20190325_155456docSo off we go out of Austin and past places that we have visited before, into the unknown spaces of the Big Bend country of southwest Texas.  We move out of the area where bluebonnets and scarlet paintbrush are blooming and into an area where odd geological formations punctuate the skyline like very broad pencils with sharp tips.  Scattered yuccas bloom like pale torches among the scrubby bushes. The occasional farm augments its income with pumpjacks in the valleys and windmills on the ridges, hedging its bets between the old energy and the new.

Knowing that our access to fast food restaurants will be scarce, we stock up at a Lowes market in  Ft. Stockton on raw veggies, hummus, oranges, pears, grapes, cottage cheese, cheddar cheese, tuna fish, sardines, and crackers – good for several breakfasts and dinners, we hope.20190324_150327web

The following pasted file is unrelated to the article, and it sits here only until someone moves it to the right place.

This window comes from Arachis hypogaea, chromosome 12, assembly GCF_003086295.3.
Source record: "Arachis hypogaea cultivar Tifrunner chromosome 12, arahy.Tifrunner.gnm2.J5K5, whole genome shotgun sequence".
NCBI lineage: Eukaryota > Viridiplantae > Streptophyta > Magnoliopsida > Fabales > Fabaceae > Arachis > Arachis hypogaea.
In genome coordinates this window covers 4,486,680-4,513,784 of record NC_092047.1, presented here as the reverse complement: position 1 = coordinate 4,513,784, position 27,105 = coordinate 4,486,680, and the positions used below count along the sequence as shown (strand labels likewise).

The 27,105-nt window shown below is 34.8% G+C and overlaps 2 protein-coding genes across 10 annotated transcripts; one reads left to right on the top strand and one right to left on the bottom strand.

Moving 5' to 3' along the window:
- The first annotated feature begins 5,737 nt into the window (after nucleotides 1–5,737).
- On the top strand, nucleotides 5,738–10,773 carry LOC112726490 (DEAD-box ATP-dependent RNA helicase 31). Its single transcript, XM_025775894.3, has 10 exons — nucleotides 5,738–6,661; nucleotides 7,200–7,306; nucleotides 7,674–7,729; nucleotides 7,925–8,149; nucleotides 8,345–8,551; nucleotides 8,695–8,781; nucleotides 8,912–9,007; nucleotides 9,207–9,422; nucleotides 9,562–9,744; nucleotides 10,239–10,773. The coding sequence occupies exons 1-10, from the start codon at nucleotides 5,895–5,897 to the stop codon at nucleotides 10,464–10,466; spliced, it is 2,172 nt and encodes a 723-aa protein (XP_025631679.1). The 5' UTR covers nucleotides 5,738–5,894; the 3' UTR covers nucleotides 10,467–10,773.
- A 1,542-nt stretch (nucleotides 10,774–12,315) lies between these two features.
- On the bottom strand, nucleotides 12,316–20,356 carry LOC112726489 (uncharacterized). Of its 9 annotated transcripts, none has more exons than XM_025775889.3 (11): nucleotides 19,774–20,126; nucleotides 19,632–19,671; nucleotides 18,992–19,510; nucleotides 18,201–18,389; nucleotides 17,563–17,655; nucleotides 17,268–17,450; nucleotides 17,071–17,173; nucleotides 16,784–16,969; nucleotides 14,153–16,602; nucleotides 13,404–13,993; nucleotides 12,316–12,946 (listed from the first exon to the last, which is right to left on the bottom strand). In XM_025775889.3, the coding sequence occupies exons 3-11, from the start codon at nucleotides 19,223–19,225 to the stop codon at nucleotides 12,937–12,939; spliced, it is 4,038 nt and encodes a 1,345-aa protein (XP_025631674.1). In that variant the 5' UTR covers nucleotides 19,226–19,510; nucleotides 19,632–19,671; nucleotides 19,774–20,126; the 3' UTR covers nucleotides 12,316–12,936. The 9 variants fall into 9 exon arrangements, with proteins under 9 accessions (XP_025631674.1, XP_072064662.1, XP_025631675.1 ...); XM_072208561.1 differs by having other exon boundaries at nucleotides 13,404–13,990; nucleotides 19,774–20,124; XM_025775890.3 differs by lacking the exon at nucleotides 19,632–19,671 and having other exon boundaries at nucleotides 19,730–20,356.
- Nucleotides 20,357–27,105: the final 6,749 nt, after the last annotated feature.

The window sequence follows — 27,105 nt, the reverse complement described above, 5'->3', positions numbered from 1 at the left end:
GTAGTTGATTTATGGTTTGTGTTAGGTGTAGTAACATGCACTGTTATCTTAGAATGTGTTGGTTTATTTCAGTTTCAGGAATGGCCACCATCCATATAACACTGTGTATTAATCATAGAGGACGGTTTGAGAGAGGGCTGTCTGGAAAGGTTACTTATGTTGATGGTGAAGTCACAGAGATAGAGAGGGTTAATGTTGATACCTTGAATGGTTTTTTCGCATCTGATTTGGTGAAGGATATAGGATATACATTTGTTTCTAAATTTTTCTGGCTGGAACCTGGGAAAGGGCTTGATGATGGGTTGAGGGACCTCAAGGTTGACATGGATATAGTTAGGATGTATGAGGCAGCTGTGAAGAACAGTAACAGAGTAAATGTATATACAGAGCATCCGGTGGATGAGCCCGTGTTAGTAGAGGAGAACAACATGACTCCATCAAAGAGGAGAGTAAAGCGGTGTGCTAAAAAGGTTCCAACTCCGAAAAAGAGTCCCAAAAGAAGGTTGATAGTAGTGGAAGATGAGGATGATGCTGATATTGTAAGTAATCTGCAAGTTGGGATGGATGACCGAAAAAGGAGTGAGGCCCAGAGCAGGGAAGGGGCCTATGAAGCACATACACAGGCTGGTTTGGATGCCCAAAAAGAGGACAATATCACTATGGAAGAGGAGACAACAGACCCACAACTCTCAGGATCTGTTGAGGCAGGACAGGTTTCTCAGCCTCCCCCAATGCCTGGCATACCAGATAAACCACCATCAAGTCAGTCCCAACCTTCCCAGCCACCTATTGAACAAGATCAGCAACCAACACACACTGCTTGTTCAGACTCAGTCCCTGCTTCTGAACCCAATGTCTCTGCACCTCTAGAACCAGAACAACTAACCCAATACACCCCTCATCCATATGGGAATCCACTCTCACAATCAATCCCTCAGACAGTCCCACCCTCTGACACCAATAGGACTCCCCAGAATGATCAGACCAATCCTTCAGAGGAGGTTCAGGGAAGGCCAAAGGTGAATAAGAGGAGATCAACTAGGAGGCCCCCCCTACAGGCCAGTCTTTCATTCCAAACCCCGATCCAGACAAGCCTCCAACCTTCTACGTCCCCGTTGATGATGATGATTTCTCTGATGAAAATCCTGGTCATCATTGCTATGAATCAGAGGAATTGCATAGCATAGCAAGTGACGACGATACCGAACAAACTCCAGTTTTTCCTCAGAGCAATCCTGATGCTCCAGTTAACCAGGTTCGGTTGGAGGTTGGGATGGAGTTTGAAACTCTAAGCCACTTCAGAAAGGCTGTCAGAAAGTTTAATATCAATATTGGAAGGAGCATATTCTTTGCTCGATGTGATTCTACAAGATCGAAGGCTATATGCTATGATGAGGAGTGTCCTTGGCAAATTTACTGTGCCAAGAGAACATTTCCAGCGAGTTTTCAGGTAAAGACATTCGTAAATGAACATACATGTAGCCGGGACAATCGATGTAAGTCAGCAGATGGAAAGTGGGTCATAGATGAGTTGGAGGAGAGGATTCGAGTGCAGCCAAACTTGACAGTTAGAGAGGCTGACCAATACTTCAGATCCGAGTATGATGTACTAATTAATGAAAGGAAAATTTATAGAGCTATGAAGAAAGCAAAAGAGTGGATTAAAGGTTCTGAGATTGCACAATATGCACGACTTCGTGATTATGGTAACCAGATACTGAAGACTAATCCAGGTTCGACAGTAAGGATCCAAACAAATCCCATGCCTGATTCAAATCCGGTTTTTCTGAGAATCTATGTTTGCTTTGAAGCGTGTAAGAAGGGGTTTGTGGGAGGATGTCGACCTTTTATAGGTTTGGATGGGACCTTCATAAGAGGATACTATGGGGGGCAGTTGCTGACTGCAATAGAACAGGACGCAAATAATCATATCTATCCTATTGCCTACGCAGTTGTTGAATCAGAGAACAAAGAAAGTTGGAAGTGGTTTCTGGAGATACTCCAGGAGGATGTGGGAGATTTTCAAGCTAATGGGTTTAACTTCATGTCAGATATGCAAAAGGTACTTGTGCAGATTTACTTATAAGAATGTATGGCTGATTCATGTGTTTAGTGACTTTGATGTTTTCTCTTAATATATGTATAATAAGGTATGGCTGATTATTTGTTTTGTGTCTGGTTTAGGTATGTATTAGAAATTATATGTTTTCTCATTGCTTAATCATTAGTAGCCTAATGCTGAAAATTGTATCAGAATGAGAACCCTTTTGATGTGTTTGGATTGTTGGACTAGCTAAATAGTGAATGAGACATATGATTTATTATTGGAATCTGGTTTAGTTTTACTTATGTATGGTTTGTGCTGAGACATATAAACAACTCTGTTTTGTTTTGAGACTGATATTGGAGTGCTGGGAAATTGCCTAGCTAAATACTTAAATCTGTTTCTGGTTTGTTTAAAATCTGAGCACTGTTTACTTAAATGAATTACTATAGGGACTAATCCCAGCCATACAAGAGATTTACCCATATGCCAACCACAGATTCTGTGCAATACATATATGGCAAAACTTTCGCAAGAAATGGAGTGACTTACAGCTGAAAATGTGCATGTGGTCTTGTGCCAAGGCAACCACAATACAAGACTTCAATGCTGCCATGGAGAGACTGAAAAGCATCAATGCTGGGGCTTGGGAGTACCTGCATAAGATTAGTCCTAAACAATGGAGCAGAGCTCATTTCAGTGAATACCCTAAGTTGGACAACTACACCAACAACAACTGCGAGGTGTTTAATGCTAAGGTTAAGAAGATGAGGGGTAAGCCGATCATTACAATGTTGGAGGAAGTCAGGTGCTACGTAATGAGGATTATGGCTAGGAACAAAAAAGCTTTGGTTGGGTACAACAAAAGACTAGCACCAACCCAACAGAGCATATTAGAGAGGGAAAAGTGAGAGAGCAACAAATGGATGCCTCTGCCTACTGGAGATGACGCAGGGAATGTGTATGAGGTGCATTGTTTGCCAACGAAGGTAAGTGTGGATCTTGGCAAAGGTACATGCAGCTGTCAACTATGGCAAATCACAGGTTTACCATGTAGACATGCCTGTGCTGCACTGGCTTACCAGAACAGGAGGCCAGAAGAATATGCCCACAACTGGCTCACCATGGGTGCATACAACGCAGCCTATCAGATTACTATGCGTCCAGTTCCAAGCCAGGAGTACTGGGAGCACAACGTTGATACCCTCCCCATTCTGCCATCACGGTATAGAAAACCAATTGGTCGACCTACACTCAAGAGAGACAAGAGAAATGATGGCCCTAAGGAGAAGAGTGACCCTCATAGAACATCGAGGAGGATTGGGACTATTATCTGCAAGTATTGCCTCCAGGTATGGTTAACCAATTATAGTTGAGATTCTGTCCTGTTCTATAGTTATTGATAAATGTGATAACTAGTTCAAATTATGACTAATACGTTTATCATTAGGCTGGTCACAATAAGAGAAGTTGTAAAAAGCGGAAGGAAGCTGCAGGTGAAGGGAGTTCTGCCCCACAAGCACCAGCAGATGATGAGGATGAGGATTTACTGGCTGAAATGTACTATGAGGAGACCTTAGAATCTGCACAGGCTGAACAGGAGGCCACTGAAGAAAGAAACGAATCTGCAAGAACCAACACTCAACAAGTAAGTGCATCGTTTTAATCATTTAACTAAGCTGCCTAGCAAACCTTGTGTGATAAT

And finally we abandon the cheery red line on our Texas map, and head south on the black lines.  Our first stop will be at an amazing oasis in the Back of Beyond, so stay tuned!

Freeway-Free in San Francisco: Bay to Breakers – Still Crazy After All These Years

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When our kids were pre-schoolers my husband took up jogging with some friends. In the spring, they decided to try the Bay to Breakers race/fun run in San Francisco. For the next two years they would set off early to start the race, while the kids and I would hustle into the car later and do our best to get to the windmill in Golden Gate Park in time to wave at Daddy as he went by.